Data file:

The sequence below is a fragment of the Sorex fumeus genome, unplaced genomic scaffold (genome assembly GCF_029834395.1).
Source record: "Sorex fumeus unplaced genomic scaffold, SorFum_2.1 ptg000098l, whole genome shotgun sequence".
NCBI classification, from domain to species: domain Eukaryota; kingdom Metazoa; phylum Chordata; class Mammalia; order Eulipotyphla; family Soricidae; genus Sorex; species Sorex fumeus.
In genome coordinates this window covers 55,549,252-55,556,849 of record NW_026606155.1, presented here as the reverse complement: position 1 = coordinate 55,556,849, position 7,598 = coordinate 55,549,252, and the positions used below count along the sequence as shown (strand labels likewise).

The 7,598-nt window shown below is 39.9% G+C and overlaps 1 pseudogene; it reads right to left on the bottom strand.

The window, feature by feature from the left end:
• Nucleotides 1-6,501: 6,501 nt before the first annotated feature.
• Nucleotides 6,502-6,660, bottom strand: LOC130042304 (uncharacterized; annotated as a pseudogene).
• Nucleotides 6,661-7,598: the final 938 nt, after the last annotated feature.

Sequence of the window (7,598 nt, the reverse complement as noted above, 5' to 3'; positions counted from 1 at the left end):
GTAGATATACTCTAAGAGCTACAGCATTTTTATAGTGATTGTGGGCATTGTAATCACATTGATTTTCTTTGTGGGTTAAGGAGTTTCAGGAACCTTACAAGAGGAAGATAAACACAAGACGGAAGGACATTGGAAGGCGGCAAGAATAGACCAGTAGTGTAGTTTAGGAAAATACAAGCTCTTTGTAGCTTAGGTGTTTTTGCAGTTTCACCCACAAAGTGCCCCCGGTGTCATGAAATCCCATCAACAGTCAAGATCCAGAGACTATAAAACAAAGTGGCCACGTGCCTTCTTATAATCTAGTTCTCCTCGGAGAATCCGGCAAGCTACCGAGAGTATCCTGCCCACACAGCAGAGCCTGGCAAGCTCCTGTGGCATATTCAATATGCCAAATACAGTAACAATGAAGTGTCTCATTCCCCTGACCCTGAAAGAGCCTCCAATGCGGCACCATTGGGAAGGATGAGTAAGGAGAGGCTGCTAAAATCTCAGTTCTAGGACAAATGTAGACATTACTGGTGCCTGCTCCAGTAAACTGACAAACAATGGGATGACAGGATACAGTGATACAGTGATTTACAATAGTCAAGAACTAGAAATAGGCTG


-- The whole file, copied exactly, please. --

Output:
The sequence below is a fragment of the Sorex fumeus genome, unplaced genomic scaffold (genome assembly GCF_029834395.1).
Source record: "Sorex fumeus unplaced genomic scaffold, SorFum_2.1 ptg000098l, whole genome shotgun sequence".
NCBI classification, from domain to species: domain Eukaryota; kingdom Metazoa; phylum Chordata; class Mammalia; order Eulipotyphla; family Soricidae; genus Sorex; species Sorex fumeus.
In genome coordinates this window covers 55,549,252-55,556,849 of record NW_026606155.1, presented here as the reverse complement: position 1 = coordinate 55,556,849, position 7,598 = coordinate 55,549,252, and the positions used below count along the sequence as shown (strand labels likewise).

The 7,598-nt window shown below is 39.9% G+C and overlaps 1 pseudogene; it reads right to left on the bottom strand.

The window, feature by feature from the left end:
• Nucleotides 1-6,501: 6,501 nt before the first annotated feature.
• Nucleotides 6,502-6,660, bottom strand: LOC130042304 (uncharacterized; annotated as a pseudogene).
• Nucleotides 6,661-7,598: the final 938 nt, after the last annotated feature.

Sequence of the window (7,598 nt, the reverse complement as noted above, 5' to 3'; positions counted from 1 at the left end):
GTAGATATACTCTAAGAGCTACAGCATTTTTATAGTGATTGTGGGCATTGTAATCACATTGATTTTCTTTGTGGGTTAAGGAGTTTCAGGAACCTTACAAGAGGAAGATAAACACAAGACGGAAGGACATTGGAAGGCGGCAAGAATAGACCAGTAGTGTAGTTTAGGAAAATACAAGCTCTTTGTAGCTTAGGTGTTTTTGCAGTTTCACCCACAAAGTGCCCCCGGTGTCATGAAATCCCATCAACAGTCAAGATCCAGAGACTATAAAACAAAGTGGCCACGTGCCTTCTTATAATCTAGTTCTCCTCGGAGAATCCGGCAAGCTACCGAGAGTATCCTGCCCACACAGCAGAGCCTGGCAAGCTCCTGTGGCATATTCAATATGCCAAATACAGTAACAATGAAGTGTCTCATTCCCCTGACCCTGAAAGAGCCTCCAATGCGGCACCATTGGGAAGGATGAGTAAGGAGAGGCTGCTAAAATCTCAGTTCTAGGACAAATGTAGACATTACTGGTGCCTGCTCCAGTAAACTGACAAACAATGGGATGACAGGATACAGTGATACAGTGATTTACAATAGTCAAGAACTAGAAATAGGCTG